Tim Peak Event

Interesting images: Gaia detects proton storm

The European Space Agency’s Gaia mission has been in orbit since December 2013. Its purpose is to observe more than a thousand million stars in our Galaxy, monitoring each target star about 70 times over a five-year period and precisely charting their positions, distances, movements and brightness.

Although Gaia is not equipped with a dedicated radiation monitor, it can provide information about space weather (and the solar particles and radiation) that it encounters at its unique orbital position, 1.5 million km from Earth towards the Sun.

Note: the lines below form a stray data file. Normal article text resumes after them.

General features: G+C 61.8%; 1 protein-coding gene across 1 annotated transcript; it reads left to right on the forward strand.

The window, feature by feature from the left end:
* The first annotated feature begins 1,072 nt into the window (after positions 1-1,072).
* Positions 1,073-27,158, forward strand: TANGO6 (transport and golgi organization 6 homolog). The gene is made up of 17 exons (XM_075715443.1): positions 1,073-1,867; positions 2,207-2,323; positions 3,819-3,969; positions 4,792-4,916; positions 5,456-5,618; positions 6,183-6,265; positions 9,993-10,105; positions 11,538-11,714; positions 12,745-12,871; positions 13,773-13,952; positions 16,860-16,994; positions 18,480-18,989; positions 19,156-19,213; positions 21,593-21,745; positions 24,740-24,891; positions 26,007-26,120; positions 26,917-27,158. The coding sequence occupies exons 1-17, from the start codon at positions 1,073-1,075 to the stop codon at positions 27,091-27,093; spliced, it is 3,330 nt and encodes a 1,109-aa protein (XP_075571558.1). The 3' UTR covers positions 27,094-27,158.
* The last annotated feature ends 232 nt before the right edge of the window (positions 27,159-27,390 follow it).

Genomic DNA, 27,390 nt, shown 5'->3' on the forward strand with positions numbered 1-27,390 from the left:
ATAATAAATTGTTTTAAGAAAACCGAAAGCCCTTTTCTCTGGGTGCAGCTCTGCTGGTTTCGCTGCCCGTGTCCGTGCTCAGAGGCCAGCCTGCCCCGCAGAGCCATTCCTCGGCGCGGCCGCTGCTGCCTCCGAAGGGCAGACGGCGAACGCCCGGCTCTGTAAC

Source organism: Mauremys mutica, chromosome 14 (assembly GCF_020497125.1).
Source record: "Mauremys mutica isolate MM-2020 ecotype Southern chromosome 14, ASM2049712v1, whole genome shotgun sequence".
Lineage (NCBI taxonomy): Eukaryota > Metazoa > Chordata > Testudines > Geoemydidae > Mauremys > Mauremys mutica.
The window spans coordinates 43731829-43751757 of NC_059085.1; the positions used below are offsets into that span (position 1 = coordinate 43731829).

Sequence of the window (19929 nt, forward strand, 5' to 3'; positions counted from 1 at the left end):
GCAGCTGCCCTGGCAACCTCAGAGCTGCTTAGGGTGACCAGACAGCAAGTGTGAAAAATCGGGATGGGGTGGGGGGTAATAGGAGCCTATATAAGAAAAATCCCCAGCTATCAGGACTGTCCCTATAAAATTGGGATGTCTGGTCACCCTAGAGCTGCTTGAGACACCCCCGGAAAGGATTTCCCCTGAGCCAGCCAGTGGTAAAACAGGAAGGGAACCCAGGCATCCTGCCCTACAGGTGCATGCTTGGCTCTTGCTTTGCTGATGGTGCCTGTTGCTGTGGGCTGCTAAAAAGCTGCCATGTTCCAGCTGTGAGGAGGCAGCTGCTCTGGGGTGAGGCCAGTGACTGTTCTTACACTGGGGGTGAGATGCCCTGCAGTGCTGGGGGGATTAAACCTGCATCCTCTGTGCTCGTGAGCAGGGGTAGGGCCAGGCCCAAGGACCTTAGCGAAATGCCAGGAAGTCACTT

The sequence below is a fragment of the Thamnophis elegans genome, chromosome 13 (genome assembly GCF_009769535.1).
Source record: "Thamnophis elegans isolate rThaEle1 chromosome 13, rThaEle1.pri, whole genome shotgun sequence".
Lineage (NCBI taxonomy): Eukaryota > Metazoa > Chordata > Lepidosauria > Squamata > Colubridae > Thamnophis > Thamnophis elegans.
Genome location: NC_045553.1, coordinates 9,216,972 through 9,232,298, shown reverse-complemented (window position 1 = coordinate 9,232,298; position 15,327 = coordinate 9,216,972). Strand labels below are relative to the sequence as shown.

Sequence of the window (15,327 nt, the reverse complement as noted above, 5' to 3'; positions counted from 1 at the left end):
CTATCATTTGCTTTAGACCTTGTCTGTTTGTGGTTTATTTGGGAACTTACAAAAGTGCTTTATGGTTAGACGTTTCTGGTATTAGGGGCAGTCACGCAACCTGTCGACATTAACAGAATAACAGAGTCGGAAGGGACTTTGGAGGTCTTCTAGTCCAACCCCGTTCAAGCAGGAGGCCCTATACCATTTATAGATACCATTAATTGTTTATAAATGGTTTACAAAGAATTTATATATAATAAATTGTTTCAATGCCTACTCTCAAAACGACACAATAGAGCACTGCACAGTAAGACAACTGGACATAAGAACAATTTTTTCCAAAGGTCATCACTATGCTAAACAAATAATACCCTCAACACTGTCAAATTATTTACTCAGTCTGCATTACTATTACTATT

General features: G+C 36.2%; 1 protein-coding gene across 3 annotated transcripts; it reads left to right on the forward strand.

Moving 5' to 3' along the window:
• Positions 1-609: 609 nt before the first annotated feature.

In September, Gaia unexpectedly detected a large quantity of subatomic particles, called protons, that make up each and every one of us, emitted by a solar flare.

(In this image, captured by Gaia’s Wave Front Sensor – a sort of ‘camera within a camera’ in its main star-sensing instrument – the streaks of ‘snow’ are trails of individual protons. During normal space weather conditions, the image would only include one or two proton trails. The long trail running horizontally across the image indicates a particularly energetic proton. Image Credit: ESA / E. Serpell)

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